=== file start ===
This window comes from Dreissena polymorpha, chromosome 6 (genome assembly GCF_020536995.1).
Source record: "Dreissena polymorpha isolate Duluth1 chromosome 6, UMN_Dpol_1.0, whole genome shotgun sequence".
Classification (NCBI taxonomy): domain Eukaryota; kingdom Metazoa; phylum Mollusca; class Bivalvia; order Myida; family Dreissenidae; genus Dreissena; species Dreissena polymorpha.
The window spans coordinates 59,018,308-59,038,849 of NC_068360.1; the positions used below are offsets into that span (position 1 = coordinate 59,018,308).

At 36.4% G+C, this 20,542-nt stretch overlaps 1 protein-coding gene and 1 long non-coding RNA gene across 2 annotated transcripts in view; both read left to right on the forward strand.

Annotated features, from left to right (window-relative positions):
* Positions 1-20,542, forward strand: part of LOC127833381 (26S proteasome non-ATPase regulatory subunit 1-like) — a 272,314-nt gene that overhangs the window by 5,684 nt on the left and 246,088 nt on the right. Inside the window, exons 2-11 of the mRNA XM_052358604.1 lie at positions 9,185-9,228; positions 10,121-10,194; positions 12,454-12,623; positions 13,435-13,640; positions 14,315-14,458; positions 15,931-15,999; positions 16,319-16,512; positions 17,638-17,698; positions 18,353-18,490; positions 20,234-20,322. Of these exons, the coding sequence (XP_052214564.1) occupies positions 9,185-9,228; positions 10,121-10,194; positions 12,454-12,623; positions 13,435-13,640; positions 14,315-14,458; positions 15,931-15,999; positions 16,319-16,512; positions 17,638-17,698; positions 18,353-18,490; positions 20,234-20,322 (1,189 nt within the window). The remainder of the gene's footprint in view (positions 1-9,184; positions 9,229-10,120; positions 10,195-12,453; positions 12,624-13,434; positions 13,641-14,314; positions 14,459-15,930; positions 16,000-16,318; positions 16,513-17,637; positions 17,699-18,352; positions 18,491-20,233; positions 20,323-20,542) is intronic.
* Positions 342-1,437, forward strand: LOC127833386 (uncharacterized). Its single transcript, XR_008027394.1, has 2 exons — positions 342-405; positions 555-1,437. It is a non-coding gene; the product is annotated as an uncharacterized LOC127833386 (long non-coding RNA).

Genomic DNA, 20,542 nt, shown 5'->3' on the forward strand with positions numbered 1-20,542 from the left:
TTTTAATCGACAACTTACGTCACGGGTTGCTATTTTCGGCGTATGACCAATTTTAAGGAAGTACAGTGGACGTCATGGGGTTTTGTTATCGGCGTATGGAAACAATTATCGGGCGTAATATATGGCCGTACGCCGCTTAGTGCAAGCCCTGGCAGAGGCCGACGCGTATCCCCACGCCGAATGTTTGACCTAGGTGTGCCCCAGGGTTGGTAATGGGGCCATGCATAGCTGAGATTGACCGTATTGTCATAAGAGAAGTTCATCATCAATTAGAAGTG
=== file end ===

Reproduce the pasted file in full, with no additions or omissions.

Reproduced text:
This window comes from Dreissena polymorpha, chromosome 6 (genome assembly GCF_020536995.1).
Source record: "Dreissena polymorpha isolate Duluth1 chromosome 6, UMN_Dpol_1.0, whole genome shotgun sequence".
Classification (NCBI taxonomy): domain Eukaryota; kingdom Metazoa; phylum Mollusca; class Bivalvia; order Myida; family Dreissenidae; genus Dreissena; species Dreissena polymorpha.
The window spans coordinates 59,018,308-59,038,849 of NC_068360.1; the positions used below are offsets into that span (position 1 = coordinate 59,018,308).

At 36.4% G+C, this 20,542-nt stretch overlaps 1 protein-coding gene and 1 long non-coding RNA gene across 2 annotated transcripts in view; both read left to right on the forward strand.

Annotated features, from left to right (window-relative positions):
* Positions 1-20,542, forward strand: part of LOC127833381 (26S proteasome non-ATPase regulatory subunit 1-like) — a 272,314-nt gene that overhangs the window by 5,684 nt on the left and 246,088 nt on the right. Inside the window, exons 2-11 of the mRNA XM_052358604.1 lie at positions 9,185-9,228; positions 10,121-10,194; positions 12,454-12,623; positions 13,435-13,640; positions 14,315-14,458; positions 15,931-15,999; positions 16,319-16,512; positions 17,638-17,698; positions 18,353-18,490; positions 20,234-20,322. Of these exons, the coding sequence (XP_052214564.1) occupies positions 9,185-9,228; positions 10,121-10,194; positions 12,454-12,623; positions 13,435-13,640; positions 14,315-14,458; positions 15,931-15,999; positions 16,319-16,512; positions 17,638-17,698; positions 18,353-18,490; positions 20,234-20,322 (1,189 nt within the window). The remainder of the gene's footprint in view (positions 1-9,184; positions 9,229-10,120; positions 10,195-12,453; positions 12,624-13,434; positions 13,641-14,314; positions 14,459-15,930; positions 16,000-16,318; positions 16,513-17,637; positions 17,699-18,352; positions 18,491-20,233; positions 20,323-20,542) is intronic.
* Positions 342-1,437, forward strand: LOC127833386 (uncharacterized). Its single transcript, XR_008027394.1, has 2 exons — positions 342-405; positions 555-1,437. It is a non-coding gene; the product is annotated as an uncharacterized LOC127833386 (long non-coding RNA).

Genomic DNA, 20,542 nt, shown 5'->3' on the forward strand with positions numbered 1-20,542 from the left:
TTTTAATCGACAACTTACGTCACGGGTTGCTATTTTCGGCGTATGACCAATTTTAAGGAAGTACAGTGGACGTCATGGGGTTTTGTTATCGGCGTATGGAAACAATTATCGGGCGTAATATATGGCCGTACGCCGCTTAGTGCAAGCCCTGGCAGAGGCCGACGCGTATCCCCACGCCGAATGTTTGACCTAGGTGTGCCCCAGGGTTGGTAATGGGGCCATGCATAGCTGAGATTGACCGTATTGTCATAAGAGAAGTTCATCATCAATTAGAAGTG